Subscriptions are everywhere. Big companies, small companies, public, private, venture-backed, bootstrapped, and across virtually every industry.

And many are starting to complain of “subscription fatigue“.

They might feel that the subscription pricing isn’t justified by the offer (a Product/Market Fit problem).

Or maybe they feel bad about fact that they aren’t taking advantage of all the great value their subscriptions provide–too many unread New Yorkers, uneaten Blue Apron kits (Subscription Guilt).

Or maybe they’re just angry that it’s so darn hard to find the cancel button.

I am a big fan of subscription pricing. I have dedicated more than twenty years to helping organizations use subscription pricing as a tactic in building deeper, more trusted relationships with their customers. But they’re not for everyone and they aren’t right for every situation.

Increasingly, people are wondering if subscription pricing is here to stay, or just a fad. I was motivated to write this article by these questions and in particular by product strategy guru Gib Biddle, who asked me to weigh in for his Ask Gib PM newsletter on Substack.

Subscriptions are not new–people paying recurring fees in exchange for access to content, commerce and/or community benefits for hundreds of years. What is new is that technology is extending the infrastructure that enables the kind of trusted relationships needed to justify subscription pricing.

With the rise of things like cloud computing, subscription billing, usage analytics and community platforms, it’s never been easier, operationally, to implement subscriptions as part of a business strategy.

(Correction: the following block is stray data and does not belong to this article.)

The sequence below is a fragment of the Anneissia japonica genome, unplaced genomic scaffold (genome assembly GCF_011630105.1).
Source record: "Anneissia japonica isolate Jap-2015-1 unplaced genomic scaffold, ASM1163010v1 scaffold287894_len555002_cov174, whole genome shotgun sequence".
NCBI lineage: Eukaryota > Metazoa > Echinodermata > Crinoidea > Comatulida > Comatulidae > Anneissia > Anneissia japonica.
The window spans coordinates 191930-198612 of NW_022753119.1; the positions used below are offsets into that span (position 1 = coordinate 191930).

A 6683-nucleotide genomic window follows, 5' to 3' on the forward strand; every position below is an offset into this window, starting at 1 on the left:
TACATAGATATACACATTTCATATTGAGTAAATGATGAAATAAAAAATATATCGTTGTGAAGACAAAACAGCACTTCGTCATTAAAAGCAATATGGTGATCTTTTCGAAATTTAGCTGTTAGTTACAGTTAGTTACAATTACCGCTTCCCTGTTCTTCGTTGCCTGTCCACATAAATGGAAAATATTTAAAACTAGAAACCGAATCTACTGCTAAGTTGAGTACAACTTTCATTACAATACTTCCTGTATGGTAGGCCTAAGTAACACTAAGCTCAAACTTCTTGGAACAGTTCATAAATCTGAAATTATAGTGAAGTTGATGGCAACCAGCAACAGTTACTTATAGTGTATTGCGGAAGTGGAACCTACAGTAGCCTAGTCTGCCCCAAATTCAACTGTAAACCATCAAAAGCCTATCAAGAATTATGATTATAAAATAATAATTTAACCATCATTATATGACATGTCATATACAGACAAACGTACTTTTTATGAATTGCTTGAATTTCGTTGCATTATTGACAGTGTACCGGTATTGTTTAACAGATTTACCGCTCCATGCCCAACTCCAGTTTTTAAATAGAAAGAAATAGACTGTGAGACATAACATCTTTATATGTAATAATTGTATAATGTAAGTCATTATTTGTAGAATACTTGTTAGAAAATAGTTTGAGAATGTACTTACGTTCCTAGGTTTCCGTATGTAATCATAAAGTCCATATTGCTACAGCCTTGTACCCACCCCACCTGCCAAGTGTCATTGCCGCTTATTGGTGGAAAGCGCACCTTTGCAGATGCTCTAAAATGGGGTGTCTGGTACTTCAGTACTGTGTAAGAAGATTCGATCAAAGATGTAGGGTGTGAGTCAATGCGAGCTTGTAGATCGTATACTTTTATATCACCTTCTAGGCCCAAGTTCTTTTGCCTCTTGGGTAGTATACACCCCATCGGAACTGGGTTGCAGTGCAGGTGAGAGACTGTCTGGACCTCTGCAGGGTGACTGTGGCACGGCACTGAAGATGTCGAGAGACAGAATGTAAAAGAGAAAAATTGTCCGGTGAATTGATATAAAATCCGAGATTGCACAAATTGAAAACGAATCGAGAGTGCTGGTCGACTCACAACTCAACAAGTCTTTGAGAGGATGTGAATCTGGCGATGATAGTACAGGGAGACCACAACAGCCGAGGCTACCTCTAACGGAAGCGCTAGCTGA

Subscriptions support a more customer-centric approach. To be successful with a subscription, an organization needs to focus on delivering ongoing value, that supports a subscriber’s ongoing goals or problem solving-needs. Therefore, in many cases, the subscription offering provides more value. I don’t need to own a car–I need to get to work every day. I don’t need a CD collection–I need access to the music I love.

If you want to incorporate subscription pricing into your business, you need to take a step back and focus on the “forever promise” that your customer wants you to make to them. It’s all about being willing to rethink the bundle of benefits you provide on an ongoing basis, instead of focusing on selling widgets.

Many organizations have found that by taking that step back and rethinking their business in terms of that ongoing impact, by using subscriptions, they are better meeting their customers needs. It’s a better model.

Subscriptions aren’t perfect. They are a step in the right direction–an effort to better align the needs of best customers with a solution that more completely solves their problem.

But there are times when you don’t need an ongoing bundle of benefits. Maybe your usage has peaks and valleys, or significant up front investment is required before a subscription makes sense, or you want a subscription service around a product you want to own.

What’s great about subscription pricing is that it recognizes that there is value in an ongoing, formal, predictable relationship between a customer and an organization. Subscriptions go beyond the traditional ways of paying for value–and put the focus on optimizing for customer impact.

Subscriptions are here to stay, and are part of the business tool kit. But they are just the beginning of a renaissance of new business models, new ways of packaging value to better align with the goals of the customer.

As Marco Bertini and Oded Koenigsburg point out in their excellent book The Ends Game, advances in technology have made it possible for firms to collect “impact data” that tells them when and how customers use their products and how those products perform, and that firms can draw on this data to turn products into seamless services.

Subscriptions and all of the anything-as-a-service offerings are just one way of pricing for impact–and that’s the real future.